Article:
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Ontario Streamlines Human Rights Legislation
January 23, 2007

The Ontario legislature has enacted legislation to streamline the processing of human rights complaints in that province.

Currently, complaints are screened by the Ontario Human Rights Commission, which investigates the complaints to determine which ones should be referred to a second body, the Ontario Human Rights Tribunal, for adjudication.

This system has caused lengthy delays, with some complaints taking four or five years to be heard. In an effort to reduce delay and backlogs, Bill 107 abolishes the Human Rights Commission’s screening function and allows complainants to proceed directly to the Human Rights Tribunal.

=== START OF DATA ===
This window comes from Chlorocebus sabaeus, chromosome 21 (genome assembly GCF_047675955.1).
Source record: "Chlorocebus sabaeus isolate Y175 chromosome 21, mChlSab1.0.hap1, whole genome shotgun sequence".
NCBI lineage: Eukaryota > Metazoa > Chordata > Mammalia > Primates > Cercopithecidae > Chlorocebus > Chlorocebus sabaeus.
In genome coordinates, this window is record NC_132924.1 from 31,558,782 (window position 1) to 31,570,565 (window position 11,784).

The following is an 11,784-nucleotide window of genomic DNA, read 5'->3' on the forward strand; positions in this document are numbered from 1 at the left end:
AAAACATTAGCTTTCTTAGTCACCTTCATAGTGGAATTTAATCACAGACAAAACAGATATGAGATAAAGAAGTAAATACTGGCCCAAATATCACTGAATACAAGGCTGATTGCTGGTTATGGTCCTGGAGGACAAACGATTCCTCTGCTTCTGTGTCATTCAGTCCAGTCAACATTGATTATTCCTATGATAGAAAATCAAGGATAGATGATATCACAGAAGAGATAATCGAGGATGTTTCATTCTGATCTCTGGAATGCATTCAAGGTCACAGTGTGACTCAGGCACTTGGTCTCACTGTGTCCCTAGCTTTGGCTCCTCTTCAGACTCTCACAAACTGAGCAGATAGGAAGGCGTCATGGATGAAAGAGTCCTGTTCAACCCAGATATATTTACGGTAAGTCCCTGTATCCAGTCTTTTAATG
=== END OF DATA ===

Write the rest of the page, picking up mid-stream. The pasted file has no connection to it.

The Commission’s revised mandate will be to identify and promote the elimination of systemic discrimination practices and promote compliance with human rights legislation.

British Columbia eliminated its Human Rights Commission in 2003, permitting complainants to proceed directly to the BC Human Rights Tribunal.